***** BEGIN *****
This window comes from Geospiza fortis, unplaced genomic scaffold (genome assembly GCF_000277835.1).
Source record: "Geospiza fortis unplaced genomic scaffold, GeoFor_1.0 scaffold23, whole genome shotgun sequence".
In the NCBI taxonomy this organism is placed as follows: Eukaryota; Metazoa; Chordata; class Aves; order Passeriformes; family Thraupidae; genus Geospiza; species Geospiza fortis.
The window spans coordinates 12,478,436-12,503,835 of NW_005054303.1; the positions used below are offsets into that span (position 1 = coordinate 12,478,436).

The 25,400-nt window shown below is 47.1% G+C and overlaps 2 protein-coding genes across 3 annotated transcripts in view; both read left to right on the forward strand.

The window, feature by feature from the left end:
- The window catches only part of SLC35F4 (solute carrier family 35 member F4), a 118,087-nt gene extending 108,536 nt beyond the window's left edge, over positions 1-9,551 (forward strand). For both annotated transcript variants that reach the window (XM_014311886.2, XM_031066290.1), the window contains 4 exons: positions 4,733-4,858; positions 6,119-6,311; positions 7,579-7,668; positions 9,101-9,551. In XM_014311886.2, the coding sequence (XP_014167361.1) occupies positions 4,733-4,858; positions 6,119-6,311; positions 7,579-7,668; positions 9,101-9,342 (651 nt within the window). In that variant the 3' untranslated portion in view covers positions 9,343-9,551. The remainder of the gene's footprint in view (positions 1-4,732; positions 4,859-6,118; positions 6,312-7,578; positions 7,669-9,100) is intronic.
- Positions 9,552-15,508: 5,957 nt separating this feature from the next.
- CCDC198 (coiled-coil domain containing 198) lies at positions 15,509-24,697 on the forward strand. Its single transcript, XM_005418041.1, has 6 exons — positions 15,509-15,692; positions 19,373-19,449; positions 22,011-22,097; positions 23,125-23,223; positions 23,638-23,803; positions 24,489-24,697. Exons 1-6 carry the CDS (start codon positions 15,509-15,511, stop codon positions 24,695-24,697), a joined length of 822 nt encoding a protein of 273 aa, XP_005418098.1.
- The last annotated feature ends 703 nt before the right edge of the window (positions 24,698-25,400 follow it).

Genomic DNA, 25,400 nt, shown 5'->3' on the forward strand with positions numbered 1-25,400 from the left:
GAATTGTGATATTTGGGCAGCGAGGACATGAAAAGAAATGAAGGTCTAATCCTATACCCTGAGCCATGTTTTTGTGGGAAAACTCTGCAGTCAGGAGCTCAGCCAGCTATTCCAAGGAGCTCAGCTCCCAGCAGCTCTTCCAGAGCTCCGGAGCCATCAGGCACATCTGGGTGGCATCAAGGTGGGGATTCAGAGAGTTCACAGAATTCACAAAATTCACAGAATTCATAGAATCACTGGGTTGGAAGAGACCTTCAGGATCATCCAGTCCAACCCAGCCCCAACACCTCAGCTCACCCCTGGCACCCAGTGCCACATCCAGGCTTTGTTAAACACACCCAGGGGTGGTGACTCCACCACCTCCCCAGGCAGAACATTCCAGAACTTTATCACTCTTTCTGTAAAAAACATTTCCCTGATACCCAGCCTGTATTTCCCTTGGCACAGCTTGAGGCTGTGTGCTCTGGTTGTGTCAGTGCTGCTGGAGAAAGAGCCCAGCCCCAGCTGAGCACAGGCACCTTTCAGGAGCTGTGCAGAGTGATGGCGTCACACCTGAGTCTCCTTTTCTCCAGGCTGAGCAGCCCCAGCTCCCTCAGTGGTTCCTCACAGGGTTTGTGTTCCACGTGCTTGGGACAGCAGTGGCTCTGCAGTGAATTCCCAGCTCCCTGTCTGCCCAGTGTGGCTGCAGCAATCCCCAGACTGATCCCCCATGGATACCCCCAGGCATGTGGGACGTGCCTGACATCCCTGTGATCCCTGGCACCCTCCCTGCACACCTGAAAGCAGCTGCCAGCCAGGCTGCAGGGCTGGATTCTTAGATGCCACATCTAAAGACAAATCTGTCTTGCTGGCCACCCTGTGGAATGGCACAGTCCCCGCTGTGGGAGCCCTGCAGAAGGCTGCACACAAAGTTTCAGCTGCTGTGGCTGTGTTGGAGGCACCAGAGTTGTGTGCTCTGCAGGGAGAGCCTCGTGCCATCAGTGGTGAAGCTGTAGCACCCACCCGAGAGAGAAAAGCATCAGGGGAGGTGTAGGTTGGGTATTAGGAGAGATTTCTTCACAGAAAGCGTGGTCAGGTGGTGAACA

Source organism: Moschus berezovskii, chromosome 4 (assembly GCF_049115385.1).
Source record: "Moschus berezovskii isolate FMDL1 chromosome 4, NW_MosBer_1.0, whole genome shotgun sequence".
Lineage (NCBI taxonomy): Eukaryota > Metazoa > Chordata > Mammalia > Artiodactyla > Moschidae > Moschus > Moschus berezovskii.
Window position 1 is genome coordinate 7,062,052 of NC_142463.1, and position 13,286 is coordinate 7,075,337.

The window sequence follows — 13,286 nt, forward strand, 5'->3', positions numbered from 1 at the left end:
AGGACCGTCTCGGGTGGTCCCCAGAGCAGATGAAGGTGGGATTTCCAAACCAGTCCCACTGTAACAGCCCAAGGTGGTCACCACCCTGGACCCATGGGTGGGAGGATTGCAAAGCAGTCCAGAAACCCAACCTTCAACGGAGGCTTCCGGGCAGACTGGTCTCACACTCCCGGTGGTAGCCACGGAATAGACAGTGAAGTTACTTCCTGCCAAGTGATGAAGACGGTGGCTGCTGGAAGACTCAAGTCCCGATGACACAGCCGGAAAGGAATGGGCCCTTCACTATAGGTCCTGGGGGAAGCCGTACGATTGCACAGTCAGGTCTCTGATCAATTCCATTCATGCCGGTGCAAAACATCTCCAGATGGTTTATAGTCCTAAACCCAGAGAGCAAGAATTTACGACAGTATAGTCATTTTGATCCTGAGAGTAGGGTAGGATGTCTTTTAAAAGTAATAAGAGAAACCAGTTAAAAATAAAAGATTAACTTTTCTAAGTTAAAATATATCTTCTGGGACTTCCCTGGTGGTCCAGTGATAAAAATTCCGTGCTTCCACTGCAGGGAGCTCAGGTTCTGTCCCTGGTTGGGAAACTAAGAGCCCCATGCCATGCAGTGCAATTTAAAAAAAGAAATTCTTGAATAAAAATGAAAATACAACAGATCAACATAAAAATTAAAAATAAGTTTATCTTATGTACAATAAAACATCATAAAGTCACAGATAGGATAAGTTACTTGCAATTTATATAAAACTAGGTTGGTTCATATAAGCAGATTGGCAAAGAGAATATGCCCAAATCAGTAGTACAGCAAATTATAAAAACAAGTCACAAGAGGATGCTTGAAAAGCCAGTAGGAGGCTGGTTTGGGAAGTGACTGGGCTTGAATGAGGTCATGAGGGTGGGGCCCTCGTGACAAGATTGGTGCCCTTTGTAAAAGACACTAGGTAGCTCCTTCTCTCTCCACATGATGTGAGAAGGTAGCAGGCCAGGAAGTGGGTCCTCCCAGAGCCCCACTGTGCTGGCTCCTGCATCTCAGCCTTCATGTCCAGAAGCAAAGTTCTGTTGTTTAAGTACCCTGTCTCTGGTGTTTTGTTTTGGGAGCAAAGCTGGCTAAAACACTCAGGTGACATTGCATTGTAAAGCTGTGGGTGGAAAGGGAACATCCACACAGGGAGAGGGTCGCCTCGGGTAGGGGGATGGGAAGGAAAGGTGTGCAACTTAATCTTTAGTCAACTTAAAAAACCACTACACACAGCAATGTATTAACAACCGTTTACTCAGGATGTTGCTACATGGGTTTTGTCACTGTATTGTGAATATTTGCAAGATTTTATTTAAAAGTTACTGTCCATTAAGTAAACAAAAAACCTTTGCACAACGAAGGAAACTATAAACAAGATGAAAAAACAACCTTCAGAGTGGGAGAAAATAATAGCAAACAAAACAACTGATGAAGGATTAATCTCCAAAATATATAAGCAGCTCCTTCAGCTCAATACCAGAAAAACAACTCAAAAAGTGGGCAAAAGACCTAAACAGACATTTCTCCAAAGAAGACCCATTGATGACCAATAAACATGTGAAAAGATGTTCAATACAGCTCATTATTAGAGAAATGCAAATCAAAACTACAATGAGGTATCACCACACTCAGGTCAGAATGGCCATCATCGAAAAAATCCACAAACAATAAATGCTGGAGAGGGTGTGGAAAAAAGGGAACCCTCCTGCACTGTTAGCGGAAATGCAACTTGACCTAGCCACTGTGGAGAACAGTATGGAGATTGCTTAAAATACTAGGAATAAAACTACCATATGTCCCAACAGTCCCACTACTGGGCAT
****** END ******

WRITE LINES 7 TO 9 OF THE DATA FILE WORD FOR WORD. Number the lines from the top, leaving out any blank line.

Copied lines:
- The window catches only part of SLC35F4 (solute carrier family 35 member F4), a 118,087-nt gene extending 108,536 nt beyond the window's left edge, over positions 1-9,551 (forward strand). For both annotated transcript variants that reach the window (XM_014311886.2, XM_031066290.1), the window contains 4 exons: positions 4,733-4,858; positions 6,119-6,311; positions 7,579-7,668; positions 9,101-9,551. In XM_014311886.2, the coding sequence (XP_014167361.1) occupies positions 4,733-4,858; positions 6,119-6,311; positions 7,579-7,668; positions 9,101-9,342 (651 nt within the window). In that variant the 3' untranslated portion in view covers positions 9,343-9,551. The remainder of the gene's footprint in view (positions 1-4,732; positions 4,859-6,118; positions 6,312-7,578; positions 7,669-9,100) is intronic.
- Positions 9,552-15,508: 5,957 nt separating this feature from the next.
- CCDC198 (coiled-coil domain containing 198) lies at positions 15,509-24,697 on the forward strand. Its single transcript, XM_005418041.1, has 6 exons — positions 15,509-15,692; positions 19,373-19,449; positions 22,011-22,097; positions 23,125-23,223; positions 23,638-23,803; positions 24,489-24,697. Exons 1-6 carry the CDS (start codon positions 15,509-15,511, stop codon positions 24,695-24,697), a joined length of 822 nt encoding a protein of 273 aa, XP_005418098.1.